1 2 3 4 5 IN THE UNITED STATES DISTRICT COURT 6 FOR THE NORTHERN DISTRICT OF CALIFORNIA 7 8 VECTREN COMMUNICATIONS SERVICES, 9 United States District Court For the Northern District of California 10 11 12 Plaintiff, No. C 08-3137 SI ORDER RE: DEFENDANT’S MOTION FOR REVIEW OF CLERK OF COURT’S TAXATION OF COSTS v. CITY OF ALAMEDA, Defendant. / 13 14 Defendant City of Alameda has filed a motion for review of the Clerk’s taxation of costs. 15 Pursuant to Civil Local Rule 7-1(b), the Court took the matter under submission without oral argument. 16 The Court GRANTS Alameda’s motion to file an enlarged reply brief, and AWARDS costs to Alameda 17 as set forth in this order. This order resolves Docket Nos. 331 and 342. 18 19 BACKGROUND 20 Defendant City of Alameda seeks to recover costs in the amount of $316,063.84, consisting of 21 (1) $1,087.43 in fees of the Clerk for filing the appeal and PACER charges; (2) $626.53 for service of 22 subpoenas; (3) $19,047.81 for reporters’ transcripts; (4) $56,451.94 for deposition costs; (5) 23 $100,213.21 for document production costs; (4) $5,928.85 for trial exhibits; (5) $41,767.16 for charts 24 and video; (6) $28,606.91 for witness expenses; and (7) $62,334.00 for bond premiums. 25 Vectren filed objections to the Bill of Costs, and on April 30, 2014, the Clerk issued its notice 26 of Taxation of Costs. The Clerk taxed costs in the amount of $157,347.88. Alameda now seeks review 27 of the Clerk’s Taxation of Costs. The matter has been extensively briefed. 28 1 LEGAL STANDARD 2 28 U.S.C. § 1920 authorizes a judge or clerk of the district court to tax costs. Pursuant to Federal 3 Rule of Civil Procedure 54(d), costs incurred by the prevailing party may be assessed against the losing 4 party as of course and may be taxed by the clerk. “Unless a federal statute, these rules, or a court order 5 provides otherwise, costs – other than attorney’s fees – should be allowed to the prevailing party.” Fed. 6 R. Civ. P. 54(d)(1). “Rule 54(d) creates a presumption in favor of awarding costs to prevailing parties, 7 and it is incumbent upon the losing party to demonstrate why the costs should not be awarded.” Stanley 8 v. Univ. of S. Cal., 178 F.3d 1069, 1079 (9th Cir. 1999). Taxable costs are listed in 28 U.S.C. § 1920 9 as follows: United States District Court For the Northern District of California 10 13 (1) Fees of the clerk and marshal; (2) Fees for printed or electronically recorded transcripts necessarily obtained for use in the case; (3) Fees and disbursements for printing and witnesses; (4) Fees for exemplification and the costs of making copies of any materials where the copies are necessarily obtained for use in the case; (5) Docket fees under section 1923 of this title; (6) Compensation of court appointed experts, compensation of interpreters, and salaries, fees, expenses, and costs of special interpretation services under section 1828 of this title. 14 Civil Local Rule 54-3 provides additional “standards for interpreting the costs allowed under section 15 1920.” Intermedics v. Ventritex, Co., No. C-90-20233, 1993 U.S. Dist. LEXIS 17803, at *2 (N.D. Cal. 16 Dec. 2, 1993). The taxation of costs lies within the trial court’s discretion. In re Media Vision Tech. 17 Secs. Litig., 913 F. Supp. 1362, 1366 (N.D. Cal. 1996). 11 12 18 According to Civil Local Rule 54-1(a), a bill of costs “must state separately and specifically each 19 item of taxable costs claimed.” Civ. L. R. 54-1(a). Further, a party seeking costs must provide an 20 affidavit stating that the costs were “necessarily incurred, and are allowable by law” and “[a]ppropriate 21 documentation to support each item claimed.” Id. With regard to individual itemized costs, “the burden 22 is on the party seeking costs . . . to establish the amount of compensable costs and expenses to which 23 it is entitled.” Allison v. Bank One-Denver, 289 F.3d 1223, 1248-49 (10th Cir. 2002). 24 25 26 DISCUSSION I. Fees of the Clerk 27 A. 28 Alameda seeks to recover the $455 fee it paid to the Clerk of the district court in 2011 to file the Filing fee for appeal 2 1 first appeal.1 Vectren objects that this cost is not recoverable because the Ninth Circuit’s August 2, 2 2013 Memorandum Opinion states that “[e]ach party shall bear its own costs on appeal.” Alameda 3 responds that the Ninth Circuit did not award costs on appeal because at the conclusion of the parties 4 cross-appeals in 2013, neither party was the prevailing party. The Court agrees with Alameda that this 5 filing fee is now recoverable because Alameda is the prevailing party. 6 B. 8 Alameda seeks to recover $623.43 it paid to the court to access court records on PACER. 9 Vectren objects that these costs are not recoverable under Civil Local Rule 54-3(d)(3), which states that 10 United States District Court For the Northern District of California 7 “the cost of reproducing copies of motions, pleadings, notices, and other routine case papers is not 11 allowable.” Vectren also notes that this Court denied Alameda’s requests for PACER costs in the 12 related Nuveen and Osher cases. PACER fees 13 Alameda responds that the PACER charges are not for reproducing copies of pleadings, but 14 rather for viewing documents. Alameda asserts that these costs are recoverable pursuant to 28 U.S.C. 15 § 1914, which allows “[t]he clerk to collect from the parties such additional fees only as are prescribed 16 by the Judicial Conference.” 28 U.S.C. § 1914(b). The Judicial Conference Schedule of Fees which 17 immediately follows Section 1914 includes PACER fees. See id. 18 The Court has reviewed the authority cited by Alameda and concludes that PACER fees are 19 recoverable as “fees of the clerk” under 28 U.S.C. § 1920. See e.g., Padula v. Morris, No. 2:05-cv- 20 00411-MCE-EFB, 2012 WL 525575, at *3 (E.D. Cal. Feb. 16, 2012). The Court also notes that Alameda 21 did not cite Section 1914 as a basis for recovery of PACER fees in the Nuveen and Osher cases. 22 23 Accordingly, the Court awards $1,087.43 in fees of the Clerk for filing the appeal and PACER charges. 24 25 /// 26 27 1 28 Both parties have filed second cross-appeals from the Court’s March 27, 2014 summary judgment order. 3 1 II. Subpoena fees 2 Alameda seeks $625.53 for fees for service of subpoenas. The Clerk disallowed $211.53 of 3 these fees as “outside the ambit of Civil Local Rule 54-3(a).” Alameda’s motion did not address this 4 reduction, and Vectren’s opposition states that “[t]herefore, Vectren understands that Alameda is not 5 contesting the Clerk’s decision regarding this item . . . .” Docket No. 339 at 3:10. Alameda’s reply 6 continues to seek all of the subpoena fees, but does not advance any argument about why the disallowed 7 costs are recoverable. The Court finds that Alameda has not met its burden to demonstrate that the 8 disallowed costs are recoverable, and further that it is improper for Alameda to seek these costs for the 9 first time in its reply. Accordingly, the Court awards the amount taxed by the Clerk, $414.00. United States District Court For the Northern District of California 10 11 III. Reporter’s transcript costs 12 Alameda seeks costs incurred in obtaining transcripts of the trial and key hearings in this case, 13 as well as a transcript of an Alameda City Council meeting (at the Court’s request), for a total of 14 $19,047.81. Alameda states that the transcripts were ordered in anticipation of the appeal as well as for 15 use during trial court proceedings. Alameda seeks these costs pursuant to 28 U.S.C. § 1920(2), which 16 allows for the recovery of costs incurred for “printed or electronically recorded transcripts necessarily 17 obtained for use in the case,” and pursuant to Civil Local Rule 54-3(b)(1), which states that “[t]he cost 18 of transcripts necessarily obtained for an appeal is allowable.” Alameda notes that Vectren sought, and 19 was awarded, these same costs in 2010.2 20 Alameda argues that the transcripts were essential to the presentation of this case both at the 21 district court level and on appeal. Alameda notes that both sides made extensive use of trial transcripts 22 during closing arguments, post-trial motions, and on appeal, and that the need for trial transcripts was 23 particularly important given the month-long length of trial, the number and complexity of the issues, 24 and the more than 20 witnesses who testified. With regard to hearing transcripts, Alameda asserts that 25 both sides used hearing transcripts in motion practice and on appeal. 26 2 27 28 Vectren states that the Clerk disallowed the trial transcript costs when Vectren sought those costs in 2010. However, as Alameda notes, when the Clerk disallowed certain transcript costs claimed by Vectren, the Clerk cited Civil Local Rule 54-3(c) as the basis for doing so. That local rule relates to deposition costs. See Civil Local Rule 54-3(c). 4 1 Vectren argues that the reporters’ transcript costs are not recoverable under the Local Rules 2 because the transcripts were not “necessarily obtained for an appeal” as required by Civil Local Rule 3 54-3(b)(1). Vectren notes that the trial transcripts were ordered during trial and used during trial. 4 However, Alameda seeks these costs pursuant both to the local rules and Section 1920, and Section 5 1920 allows for recovery of costs for transcripts obtained “for use in the case,” and is not limited to 6 appeal. The Court agrees with Alameda, and finds that the reporters’ transcript costs are recoverable 7 and awards $19,047.81. 8 9 IV. Costs associated with depositions United States District Court For the Northern District of California 10 Alameda seeks $56,451.94 in costs associated with depositions.3 Alameda states that the parties 11 took 26 depositions in this case, and that all but one were videotaped. The largest component of these 12 costs, totaling $49,131.11, is for original deposition transcripts, transcript copies, videotape charges, 13 copying of deposition exhibits, and normal delivery charges. The remaining costs are for (1) expedited 14 transcripts, including express delivery, in the amount of $3,116.33; (2) rough disks or draft transcripts, 15 totaling $3,600.40; and (3) condensed transcripts, final ASCII disks, e-transcripts, and scanned exhibits, 16 totaling $605.00. 17 Alameda seeks these costs pursuant to Civil Local Rule 54-3(c), which provides that “[t]he cost 18 of an original and one copy of any deposition (including videotaped depositions) taken for any purpose 19 in connection with the case is allowable.” Civil Local Rule 54-3(c)(1). That rule also provides that 20 “[t]he cost of reproducing exhibits to depositions is allowable if the cost of the deposition is allowable.” 21 Id. at (2). Vectren does not object to the $49,131.11 requested for original deposition transcripts, 22 transcript copies, videotape charges, copying of deposition exhibits, and normal delivery charges. 23 Vectren does object to the remaining “extra” costs, such as for expedited transcripts, as not recoverable 24 under Civil Local Rule 54-3(c)(1). 25 Alameda addresses Vectren’s objections to the “extra” deposition costs as follows. With regard 26 3 27 28 The Clerk reduced these costs by $15,000-$20,000, and it is unclear from the docket which costs were disallowed. Alameda states that Vectren sought the same disputed “extra” deposition costs in 2010, and that the Clerk reduced Vectren’s deposition costs in 2010, but that it is also unclear which of Vectren’s costs were disallowed. 5 1 to expedited and rough transcripts, Alameda acknowledges that while such costs are generally not 2 recoverable, they may be allowable where circumstances warrant expedited transcription of testimony. 3 Alameda cites Meier v. United States, No. C 05-4404 WHA, 2009 WL 982129, at *2 (N.D. Cal. Apr. 4 13, 2009), in which Judge Alsup awarded over $6,000 in expedited transcript costs to the defendant 5 where “the depositions were expedited in order to accommodate the tight deposition schedule plaintiff 6 himself requested. The costs to expedite the depositions therefore were not ‘extra’; they were necessary 7 under the circumstances of this case.” Alameda asserts that the “rough” disks and expedited transcripts, 8 totaling $6,716.73, were necessary to prepare for depositions, hearings, and other court deadlines. The Court exercises its discretion and finds that the costs for these additional copies of 10 United States District Court For the Northern District of California 9 deposition transcripts are not recoverable in this case. Unlike in Meier, where the expedited transcripts 11 were necessitated by the deposition schedule that the plaintiff requested, Alameda has not shown that 12 the deposition schedule or court deadlines were requested by Vectren, as opposed to jointly agreed upon 13 or otherwise set by the Court. While the Court recognizes that the expedited and rough transcripts were 14 useful to Alameda to prepare for depositions, hearings, and court filings, the Court does not find it 15 appropriate to impose these costs on Vectren under the circumstances here. 16 The Court finds that the remaining “extra” costs, totaling $605.00, are recoverable. Alameda 17 may recover costs for condensed transcripts because in those instances where Alameda received a 18 condensed transcript, Alameda did not receive the original (the originals went to Vectren as part of a 19 “Technology Package” ordered by Vectren). See Ancora Tech., Inc. v. Apple, Inc., Case No. 11-CV- 20 06357 YGR, 2013 WL 4532927, at *6 (N.D. Cal. Aug. 26, 2013). The costs for electronic transcripts 21 and electronic scanning of exhibits are also recoverable. See 28 U.S.C. § 1920(2); Civil Local Rule 54- 22 3(c)(3). Accordingly, the Court awards $49,736.11 in deposition costs. 23 24 V. Document production costs 25 Alameda seeks $100,213.214 in document production costs, as follows: (1) the cost of electronic 26 production by DTI, a firm recommended by Vectren, in the amount of $26,417, and (2) the combined 27 4 28 This amount reflects two deductions that Alameda made in response to Vectren’s opposition. 6 1 cost of 83 separate hard copy document productions by several vendors, in the amount of $74,256. The 2 parties produced 1,994,377 pages of documents, in both electronic and hard-copy form, with Alameda 3 producing 1,935,405 pages and Vectren producing 58,972 pages. Aker Decl. ¶ 19. Alameda seeks these 4 costs pursuant to 28 U.S.C. § 1920(4), which states that the Court may tax “fees for exemplification and 5 the costs of making copies of any materials where the copies are necessarily obtained for use in the 6 case,” and Civil Local Rule 54-3(d)(2), which provides for “[t]he cost of reproducing disclosure or 7 formal discovery documents when used for any purpose in the case.” Civil L.R. 54-3(d)(2). Vectren agrees that most of the electronic production costs are recoverable, with the exception 9 of $2,430 for “EDD Tech Time (Search Term Filtering)” and a charge of $1,974 for converting 3.28 GB 10 United States District Court For the Northern District of California 8 of data. Vectren asserts that the $2,430 charge is not recoverable because amounts paid for “intellectual 11 effort” such as organizing, searching and analyzing are not recoverable as “fees for exemplification.” 12 See Zuill v. Shanahan, 80 F.3d 1366, 1371 (9th Cir. 1996) (“fees for exemplification and copying are 13 permitted only for the physical preparation and duplication of documents, not the intellectual effort 14 involved in their production.”). Alameda has not cited any authority specifically holding that such costs 15 are recoverable, and thus the Court disallows this expense. With respect to the $1,974 charge, Vectren 16 states that it would be recoverable if that data was actually produced to Vectren, but that Vectren does 17 not believe that it was. In response, Alameda has submitted a supplemental declaration from counsel 18 stating that the data associated with the disputed charge was produced to Vectren. Supp. Aker Decl. ¶ 19 5. Accordingly, the Court finds that this cost is recoverable. 20 With regard to hard copy document production, Vectren agrees that $21,456.37 – the amount 21 of 10 invoices that Vectren was able to match to specific productions – is recoverable by Alameda. 22 Towle Decl. ¶ 10. As to the remaining hard copy costs sought by Alameda, Vectren raises a number 23 of objections. As a general matter, Vectren states that if Alameda can demonstrate that other invoices 24 correspond to document productions, Alameda is entitled to those costs. Vectren also disputes several 25 invoices as being related to document production in Nuveen, other costs as nonrecoverable “routine 26 monthly copy costs” charged by the Wulfsberg firm, and $486.46 in costs for providing courtesy copies 27 to the Court. Vectren also asserts that Alameda should not recover costs for copying documents 28 produced by Vectren or third parties, or for making copies of documents that were later withheld on 7 1 privilege grounds and thus not ultimately produced to Vectren. In response, Alameda notes that Vectren sought and was awarded copying costs incurred not 3 only in making its productions to Alameda, but also in copying pages it obtained from Alameda and 4 third parties. Aker Decl. Ex. 13. Alameda also explains that it was necessary to make these copies 5 because Vectren (and Alameda) produced documents in electronic form. Id. ¶¶ 17-18. Alameda also 6 deducted two invoices that were related to Nuveen, and submitted a supplemental declaration of counsel 7 explaining that the Wulfsberg firm charges were incurred to copy Vectren’s documents, produced in 8 electronic form, for depositions or trial exhibits. Supp. Aker Decl. ¶ 17. With regard to showing that 9 the other disputed invoices correspond to document productions, Alameda has shown that the invoices 10 United States District Court For the Northern District of California 2 submitted, totaling 340,988 pages, is close to (and less than) the estimated number of hard copy pages 11 produced by the parties (357,377 pages). See Docket No. 343 at 10 (explaining calculations). See also 12 In re Ricoh Co., Ltd. Patent Litig., 661 F.3d 1361, 1369 (Fed. Cir. 2011) (applying Ninth Circuit law 13 regarding recoverability of copying costs, and holding that “[t]he district court may choose to make a 14 reasonable estimate of recoverable copying costs based on an estimate of the total number of pages of 15 discovery [that were produced] multiplied by a reasonable price per page.” ). Alameda has also shown 16 that the per page charge is reasonable. Aker Decl. ¶ 20, Ex. 13. This case was complex and document 17 production was significant, and the Court is satisfied that Alameda has sufficiently documented its 18 copying costs, and that Alameda is entitled to recover for copying charges for Court-required courtesy 19 copies, as well as copying documents obtained from Vectren and third parties. 20 Accordingly, the Court awards $97,783.21 in copying costs. 21 22 VI. Trial exhibits 23 Alameda originally sought $10,661.42 for costs associated with preparation of trial exhibit 24 binders. In its motion for review by this Court, Alameda removed three invoices totaling $3,582.25 25 from its request, and reduced all of the Blaisdell’s invoices for office supplies by 50% to reflect the 26 possibility that the supplies were used for preparing more binders than required by the Court. Aker 27 Decl. ¶ 21. 28 incurred preparing trial exhibits. Alameda states that with the four sets of binders that the Court After making these deductions, Alameda states that it now seeks $5,928.85 for costs 8 1 required, its trial exhibits numbered roughly 5,600 pages. In addition, by agreement of the parties, both 2 sides exchanged their trial exhibits in scanned electronic form and delivered them on disks. While the Court finds that Alameda is entitled to recover the cost of preparing trial exhibits, 4 there are a number of problems with Alameda’s documentation of these costs. The Blaisdell’s invoices 5 listed on Alameda’s Schedule of Costs under “Reproducing Trial Exhibits” do not completely correlate 6 with the invoices included within Exhibit E to the Bill of Costs. See Docket No. 324 at 10 (Schedule 7 of Costs); Docket No. 325 at Ex. E. There are four copies of invoice #878643-0 for $933.20, and a 8 different invoice for the same day with the same invoice number (#878643-0) in the amount of $785.34. 9 The Schedule of Costs lists invoice “8786430” without specifying an amount. There are also two copies 10 United States District Court For the Northern District of California 3 of an invoice (with no invoice number) dated January 4, 2010 in the amount of $909.60 and another 11 invoice dated January 19, 2010 (with no invoice number) in the amount of $112.41; these invoices are 12 not listed in the Schedule of Costs. Similarly, invoice #879555 in the amount of $775.80 was included 13 in Exhibit E but is not listed on the Schedule of Costs; however, invoice #879555-0 in the amount of 14 $374.36 is listed on the Schedule of Costs and included in Exhibit E. In addition, the Schedule of Costs 15 lists a Ricoh invoice #OAK10020006 in the amount of $1,732.90, but the Court could not locate that 16 invoice in Exhibit E. The Court disallows all of the invoices that are either not listed on the Schedule 17 of Costs or for which there is no documentation, and because it is unclear which invoice #878643-0 is 18 listed on the Schedule of Costs, the Court also disallows both of those invoices.5 19 Accordingly, the Court awards a total of $3,909.69, which consists of $3045.63 (OAK10010256, 20 OAK10010282, WRC 9959 and WRC 10113) and $864.06 of Blaisdell’s invoices (half of the total of 21 $1,728.12 for Blaisdell invoices 877170-0, 877170-1, 877880-0, 878096-1, 878643-1, 878643-2, 22 878643-3, 879555-0). 23 24 25 26 5 27 28 The Schedule of Costs lists a block of invoice numbers and a total for all of those invoices as $1,926.28. See Schedule of Costs at 10. However, in calculating all of the invoices listed except for #8786430, the amount is $1,353.76; neither of the #878643-0 invoices ($933.20 or $785.34) would bring the total to $1,926.28. 9 1 VII. Charts, diagrams and videos Alameda seeks $41,767.16 in costs incurred to prepare demonstrative aids for trial. Alameda 3 states that these costs were incurred in “(a) preparing and electronically presenting its trial exhibits on 4 the courtroom’s video screen, (b) synchronizing, editing, and preparing excerpts of videotaped 5 deposition testimony for presentation at trial, (c) preparation of trial boards displaying charts, graphs, 6 a timeline, and highlighted document enlargements, (d) photographs of relevant Alameda geographical 7 features or telecom equipment, and (e) standard blow-ups of various trial exhibits.” Docket No. 331 at 8 20:14-19. Alameda seeks these costs pursuant to Civil Local Rule 54-3(d)(5), which states, “[t]he cost 9 of preparing charts, diagrams, videotapes and other visual aids to be used as exhibits is allowable if such 10 United States District Court For the Northern District of California 2 exhibits are reasonably necessary to assist the jury or the Court in understanding the issues at the trial.” 11 Civil Local Rule 54-3(d)(5). 12 Vectren objects to two invoices, the Advanced Courtroom Technologies (“ACT”) invoice for 13 $24,741.19 and the Berenson invoice for $13,969.78.6 Alameda has submitted the declaration of 14 Mitchell MacQueen, an ACT employee, to explain the various charges on the ACT invoice. MacQueen 15 states that ACT provided the following services: (1) preparation of trial exhibits, charges listed under 16 the headings “project management” and “trial consultant”; (2) synchronizing videotaped deposition 17 testimony, under the heading “video services”; (3) assisting counsel in the courtroom during trial with 18 the presentation of videotaped excerpts, under the headings “project management” and “trial 19 consultant”; (4) setting up at the beginning of trial, and breaking down at the end, a screen and 20 equipment (MacQueen does not state where those charges are found, but they appear to be under 21 “logistic”); (5) preparing blow-up for trial, under the “graphic consulting” heading; and (6) delivery of 22 DVDs, including parking and toll charges, under “other.” MacQueen Decl. ¶ 2. 23 “Only the cost of physical preparation of demonstratives are recoverable under Civ. L.R. 24 54-3(d)(5); costs associated with the intellectual effort involved in creating the content of 25 demonstratives are not recoverable.” Computer Cache Coherency Corp. v. Intel Corp., No. C-05-01766 26 27 28 6 These amounts reflect voluntary deductions by Alameda of $920 from the ACT invoice for equipment rental charges, and $1,050 from the Berenson invoice for meetings and telephone conferences. 10 RMW, 2009 WL 5114002, at *2 (N.D. Cal. Dec. 18, 2009). Accordingly, the Court awards only those 2 charges related to the physical preparation of the demonstratives. However, according to the MacQueen 3 declaration, many of charges for physical preparation of demonstratives are listed under the same 4 headings as charges for assisting counsel in the courtroom with presenting the exhibits. Alameda has 5 not cited any authority holding that charges for assisting counsel in this way are recoverable. Alameda 6 bears the burden of showing which charges are recoverable. Accordingly, the Court has reviewed the 7 invoice and will only award those charges that are identifiable as being related to physical preparation 8 of trial exhibits, which the Court determines is $6,975. The Court also finds that charges for 9 synchronizing videotaped deposition testimony are not recoverable. See Kalitta Air L.L.C. v. Central 10 United States District Court For the Northern District of California 1 Texas Airborne Sys., Inc., 741 F.3d 955, 958-59 (9th Cir. 2013).7 In addition, Alameda has not cited 11 any authority holding that the other charges – such as for setting up and tearing down screens and 12 equipment, and delivery and related charges – are recoverable. 13 With regard to the Berenson invoice, Vectren asserts that Alameda should only recover $6,192 14 spent physically preparing demonstratives. In response, Alameda has submitted the declaration of 15 Lenny Berenson, who explains that other disputed charges were in fact for services preparing the trial 16 boards. The Court has reviewed the invoice and the Berenson declaration, and concludes that Alameda 17 should recover, in addition to the $6,192 in charges that Vectren concedes, $4,702 spent on “Computer 18 Graphics: Exhibit Development,” as Berenson states that those charges were incurred during the first 19 step of producing the trial boards. Berenson Decl. ¶ 3. The remaining charges – for development of 20 PowerPoint presentation that Alameda did not use (and thus were not “reasonably necessary to assist 21 the jury or the Court in understanding the issues at trial”), packaging and courier delivery – are not 22 recoverable. In addition, Alameda has not shown that a charge for “digital archival” is recoverable as 23 the Berenson declaration does not address that charge. 24 Accordingly, the Court awards a total of $20,793.43 for charts, diagrams and visual aids.8 25 26 7 27 28 Alameda’s reliance on this Court’s 2012 decision in Nuveen awarding such costs, as well as other district court cases issued prior to Kalitta, is unavailing. 8 The Court also disallowed the $131.76 charge from One-Hour Delivery for delivery of DVDs. 11 1 VIII. Witness fees 2 Alameda seeks $28,606.91 in expert witness costs, consisting of (1) $18,812.50 paid to three 3 expert witnesses for their time traveling from Atlanta, Wisconsin and the Virgin Islands to San 4 Francisco for deposition and for trial, at the experts’ hourly rates of $250 per hour (Dawson and 5 Stockton) and $200 per hour (Asp); (2) $9,668.41 in travel expenses such as hotel, airfare, and other 6 charges; and (3) $126 paid in witness fees to two non-expert witnesses. Civil Local Rule 54-3(e) states, “Witness Expenses. Per diem, subsistence and mileage 8 payments for witnesses are allowable to the extent reasonably necessary and provided for by 28 U.S.C. 9 § 1821. No other witness expenses, including fees for expert witnesses, are allowable.” Civil Local 10 United States District Court For the Northern District of California 7 Rule 54-3(e). Section 1821 does not list travel time as a recoverable cost. Alameda does not cite any 11 authority within the Ninth Circuit holding that expert travel time is recoverable, and Ninth Circuit case 12 law suggests that it is not: 13 14 15 16 17 18 19 20 21 22 23 24 25 26 27 28 Federal law allows the defendant to recover forty dollars per day per witness. 28 U.S.C. § 1821(b). A federal court may not exceed this limit without explicit statutory or contractual authorization. Crawford Fitting Co. v. J.T. Gibbons, Inc., 482 U.S. 437, 445, 107 S.Ct. 2494, 2499, 96 L.Ed.2d 385 (1987). The court may not use other cost provisions like 28 U.S.C. § 1920 or Federal Rule of Civil Procedure 54(d) to circumvent section 1821(b). Id. at 442, 107 S.Ct. at 2497. Aceves v. Allstate Ins. Co., 68 F.3d 1160, 1167 (9th Cir. 1995) (holding that district court erred by awarding expert costs in full because § 1821(b) only allows a witness fee of $40 per day). Alameda cites United States v. 1.604 Acres of Land, 275 F.R.D. 234, 235 (E.D. Va. 2011), for the proposition that courts have awarded travel time as a taxable cost. However, the court in that case did not analyze whether expert travel time is recoverable under § 1821(b), and instead examined whether expert travel time for depositions was recoverable pursuant to Federal Rule of Civil Procedure 26(b)(4)(E), which requires “the party seeking discovery” to “pay the expert a reasonable fee for time spent in responding to discovery under Rule 26(b)(4)(A)” unless manifest injustice would result. See Fed. R. Civ. P. 26(b)(4)(E). Moreover, the court in that case concluded that whether to award such costs was discretionary, and that the party seeking such costs must show, inter alia, that local experts were unavailable. See United States v. 1.604 Acres of Land, 275 F.R.D. at 235-36. Here, even if this Court agreed with the reasoning of United States v. 1.604 Acres of Land, Alameda has made no showing that 12 1 local experts were unavailable. In support of the request for reimbursement of the experts’ travel expenses, Alameda has 3 submitted invoices from its experts. The invoices have varying levels of detail, with some simply listing 4 amounts for “travel” on certain dates (invoice #1001 by Stockton, at p. 3), and others itemizing expenses 5 separately for airfare, hotel, meals, mileage, etc. (invoice #11730 by Asp). With regard to airfare, 28 6 U.S.C. § 1821(c)(1) provides, “A witness who travels by common carrier shall be paid for the actual 7 expenses of travel on the basis of the means of transportation reasonably utilized and the distance 8 necessarily traveled to and from such witness’s residence by the shortest practical route in going to and 9 returning from the place of attendance. Such a witness shall utilize a common carrier at the most 10 United States District Court For the Northern District of California 2 economical rate reasonably available. A receipt or other evidence of actual cost shall be furnished.” 11 28 U.S.C. § 1821(c)(1). The Court finds that for the airfare costs claimed for Dawson and Asp, the 12 invoices combined with the Aker Declaration stating that the costs were actually incurred provides a 13 sufficient basis for recovery. However, the airfare claimed for Stockton is not documented because the 14 invoices do not specify which “travel” costs are attributable to airfare. Accordingly, the Court 15 AWARDS $1,213.20 for Dawson’s airfare and $913.79 for Asp’s airfare, and DENIES the airfare 16 reimbursement for Stockton without prejudice to Alameda submitting receipts or evidence of the actual 17 cost of those airfare expenses. 18 With regard to meals and hotel costs, a number of courts within the Ninth Circuit have held that 19 these costs are recoverable pursuant to 28 U.S.C. § 1821(d), which provides a subsistence allowance 20 to a witness “when an overnight stay is required at the place of attendance because such place is so far 21 removed from the residence of such witness as to prohibit return thereto from day to day” “in an amount 22 not to exceed the maximum per diem allowance prescribed by the Administrator of General Services.” 23 See, e.g., Sunstone Behavioral Health, Inc. v. Alameda County Medical Center, 646 F. Supp. 2d 1206, 24 1221 (E.D. Cal. 2009); MEMC Electronic Materials v. Mitsubishi Materials, No. C-01-4925 SBA(JCS), 25 2004 WL 5361246, at *9 (N.D. Cal. Oct. 22, 2004). Alameda has not submitted any evidence regarding 26 the per diem allowance prescribed by the Administrator of General Services during the applicable time 27 periods. In addition, the invoice for Dawson does not state how many nights of lodging were paid for, 28 and the Stockton invoices do not separately itemize hotel and meal expenses. The hotel and meal costs 13 1 are DENIED without prejudice to submitting additional information regarding the applicable per diem 2 allowance as well as additional documentation regarding the expenses claimed. 3 Finally, with regard to the balance of the expenses sought, the Court finds as follows. Alameda 4 is entitled to witness fees of $40 each for the two non-expert witnesses rather than the full amount 5 sought, and the Clerk properly awarded $80 total for those fees. Alameda is entitled to reimbursement 6 of $46.02 for Asp’s airport shuttle. See 28 U.S.C. § 821(c)(3) (providing for reimbursement of taxicab 7 fares between places of lodging and carrier terminals). Alameda is also entitled to reimbursement for 8 Asp’s mileage pursuant to 28 U.S.C. § 821(c)(3). However, Alameda has not submitted evidence 9 regarding the applicable mileage rates. Alameda may supplement the record on this issue. The United States District Court For the Northern District of California 10 remaining expenses sought are either not recoverable (e.g., internet access charges or supplies from 11 Walgreens) or inadequately documented (unspecified taxicab rides). 12 Accordingly, the Court awards a total of $2,253.01 in witness expenses, and may award 13 additional costs for Stockton’s airfare, the meals and hotel, and Asp’s mileage, if Alameda makes a 14 further submission in accordance with this order. 15 16 IX. Bond premiums 17 Alameda paid $62,334 in premiums for a supersedeas bond to secure the $1.9 million judgment 18 entered by the Court on April 20, 2010. Aker Decl. ¶ 27. Alameda seeks to recover this amount 19 pursuant to Local Rule 54-3(h), which allows the prevailing party to recover “[p]remiums on 20 undertaking bonds and costs of providing security required by law, by order of a Judge, or otherwise.” 21 Vectren concedes that Alameda is entitled to recover the bond premiums, but disputes the last 22 of those annual premiums, paid in June 2013, as to which Vectren claims Alameda should seek a partial 23 refund for the time period after the Ninth Circuit issued its opinion in August 2013. Vectren asserts that 24 Alameda is not entitled to recover the entire $20,778 premium for the June 3, 2013 through June 2, 2014 25 period because the supersedeas bond filed by Alameda on June 3, 2011 states that “if for any reason the 26 appeal is dismissed . . . [the bonding company’s] obligation will be null and void.” Docket No. 268. 27 Vectren asserts that Alameda should be entitled to a refund for the portion of the premium covering the 28 period after the Ninth Circuit’s Order ending the appeal (from August 27, 2013 through June 2, 2014 14 1 or 280 of the 365 days covered by the premium, amounting to 71.7% of the period, or $14,897). 2 Vectren states that it asked Alameda to investigate whether it was entitled to recover a refund, and that 3 it should not have to pay the disputed amount if Alameda could obtain a refund. In response, Alameda states that it “reviewed the terms of the bond in question, as well as 5 applicable law, and found no support for Vectren’s position.” Docket No. 343 at 17. However, 6 Alameda does not state whether any inquiry was made concerning its entitlement to a refund. The Court 7 finds it is reasonable to require Alameda to investigate whether it may be entitled to a refund from the 8 bonding agent and/or insurance company. Accordingly, the Court awards $47,437 for the bond 9 premiums. The Court will award the remaining disputed portion of the bond premiums upon a showing 10 United States District Court For the Northern District of California 4 by Alameda that it is not entitled to a refund of that amount from the bond agent and/or insurance 11 company. 12 13 CONCLUSION 14 For the foregoing reasons, Alameda’s motion for review of the Clerk’s taxation of costs is 15 GRANTED IN PART and DENIED IN PART. The Court AWARDS a total of $242,461.69. If 16 Alameda wishes to seek any of the costs that were denied without prejudice, Alameda shall file a 17 supplemental submission regarding those costs by August 1, 2014. Vectren may respond by August 18 8, 2014. If the parties file supplemental briefs or declarations, the matter will be taken under submission 19 without a hearing. 20 This order resolves Docket No. 331 and 342. 21 22 IT IS SO ORDERED. 23 24 Dated: July 22, 2014 25 26 SUSAN ILLSTON United States District Judge 27 28 15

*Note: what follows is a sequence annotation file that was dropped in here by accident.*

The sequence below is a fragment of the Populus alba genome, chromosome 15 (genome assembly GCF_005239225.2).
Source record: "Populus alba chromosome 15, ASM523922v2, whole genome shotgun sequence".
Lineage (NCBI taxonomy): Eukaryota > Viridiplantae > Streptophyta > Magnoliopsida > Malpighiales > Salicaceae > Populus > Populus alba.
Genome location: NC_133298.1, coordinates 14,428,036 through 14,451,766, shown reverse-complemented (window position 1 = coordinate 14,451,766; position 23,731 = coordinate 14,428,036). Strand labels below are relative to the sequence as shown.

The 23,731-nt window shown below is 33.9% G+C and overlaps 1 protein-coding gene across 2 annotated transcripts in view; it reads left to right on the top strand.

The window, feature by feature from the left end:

Disclaimer: Justia Dockets & Filings provides public litigation records from the federal appellate and district courts. These filings and docket sheets should not be considered findings of fact or liability, nor do they necessarily reflect the view of Justia.

Why Is My Information Online?